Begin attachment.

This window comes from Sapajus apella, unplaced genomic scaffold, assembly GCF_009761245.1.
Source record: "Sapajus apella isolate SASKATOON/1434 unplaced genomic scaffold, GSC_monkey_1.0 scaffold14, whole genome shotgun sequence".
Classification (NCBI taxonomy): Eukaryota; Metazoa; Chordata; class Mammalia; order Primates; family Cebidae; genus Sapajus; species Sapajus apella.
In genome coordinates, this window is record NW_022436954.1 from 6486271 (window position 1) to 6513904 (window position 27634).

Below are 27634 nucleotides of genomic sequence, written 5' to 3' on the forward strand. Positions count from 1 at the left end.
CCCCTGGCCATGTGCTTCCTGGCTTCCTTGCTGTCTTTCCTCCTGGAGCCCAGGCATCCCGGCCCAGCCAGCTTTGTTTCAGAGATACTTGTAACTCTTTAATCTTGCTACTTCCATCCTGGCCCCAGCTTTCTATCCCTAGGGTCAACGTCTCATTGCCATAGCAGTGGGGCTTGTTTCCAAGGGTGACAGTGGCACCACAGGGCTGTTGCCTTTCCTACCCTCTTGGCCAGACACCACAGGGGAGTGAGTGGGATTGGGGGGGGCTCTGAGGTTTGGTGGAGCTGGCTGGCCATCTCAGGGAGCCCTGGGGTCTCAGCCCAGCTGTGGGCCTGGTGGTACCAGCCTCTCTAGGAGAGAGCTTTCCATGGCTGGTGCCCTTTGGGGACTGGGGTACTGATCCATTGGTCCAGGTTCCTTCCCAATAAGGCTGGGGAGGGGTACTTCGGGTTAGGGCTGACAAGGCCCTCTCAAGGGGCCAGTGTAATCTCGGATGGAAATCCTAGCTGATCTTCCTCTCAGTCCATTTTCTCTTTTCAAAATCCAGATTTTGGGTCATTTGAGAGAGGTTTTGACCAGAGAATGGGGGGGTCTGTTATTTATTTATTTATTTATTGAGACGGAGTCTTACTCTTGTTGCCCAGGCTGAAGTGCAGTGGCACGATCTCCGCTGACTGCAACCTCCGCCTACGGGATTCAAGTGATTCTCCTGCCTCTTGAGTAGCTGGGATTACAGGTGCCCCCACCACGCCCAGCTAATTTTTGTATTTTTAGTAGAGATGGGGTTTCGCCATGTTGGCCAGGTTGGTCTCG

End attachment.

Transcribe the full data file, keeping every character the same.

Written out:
This window comes from Sapajus apella, unplaced genomic scaffold, assembly GCF_009761245.1.
Source record: "Sapajus apella isolate SASKATOON/1434 unplaced genomic scaffold, GSC_monkey_1.0 scaffold14, whole genome shotgun sequence".
Classification (NCBI taxonomy): Eukaryota; Metazoa; Chordata; class Mammalia; order Primates; family Cebidae; genus Sapajus; species Sapajus apella.
In genome coordinates, this window is record NW_022436954.1 from 6486271 (window position 1) to 6513904 (window position 27634).

Below are 27634 nucleotides of genomic sequence, written 5' to 3' on the forward strand. Positions count from 1 at the left end.
CCCCTGGCCATGTGCTTCCTGGCTTCCTTGCTGTCTTTCCTCCTGGAGCCCAGGCATCCCGGCCCAGCCAGCTTTGTTTCAGAGATACTTGTAACTCTTTAATCTTGCTACTTCCATCCTGGCCCCAGCTTTCTATCCCTAGGGTCAACGTCTCATTGCCATAGCAGTGGGGCTTGTTTCCAAGGGTGACAGTGGCACCACAGGGCTGTTGCCTTTCCTACCCTCTTGGCCAGACACCACAGGGGAGTGAGTGGGATTGGGGGGGGCTCTGAGGTTTGGTGGAGCTGGCTGGCCATCTCAGGGAGCCCTGGGGTCTCAGCCCAGCTGTGGGCCTGGTGGTACCAGCCTCTCTAGGAGAGAGCTTTCCATGGCTGGTGCCCTTTGGGGACTGGGGTACTGATCCATTGGTCCAGGTTCCTTCCCAATAAGGCTGGGGAGGGGTACTTCGGGTTAGGGCTGACAAGGCCCTCTCAAGGGGCCAGTGTAATCTCGGATGGAAATCCTAGCTGATCTTCCTCTCAGTCCATTTTCTCTTTTCAAAATCCAGATTTTGGGTCATTTGAGAGAGGTTTTGACCAGAGAATGGGGGGGTCTGTTATTTATTTATTTATTTATTGAGACGGAGTCTTACTCTTGTTGCCCAGGCTGAAGTGCAGTGGCACGATCTCCGCTGACTGCAACCTCCGCCTACGGGATTCAAGTGATTCTCCTGCCTCTTGAGTAGCTGGGATTACAGGTGCCCCCACCACGCCCAGCTAATTTTTGTATTTTTAGTAGAGATGGGGTTTCGCCATGTTGGCCAGGTTGGTCTCG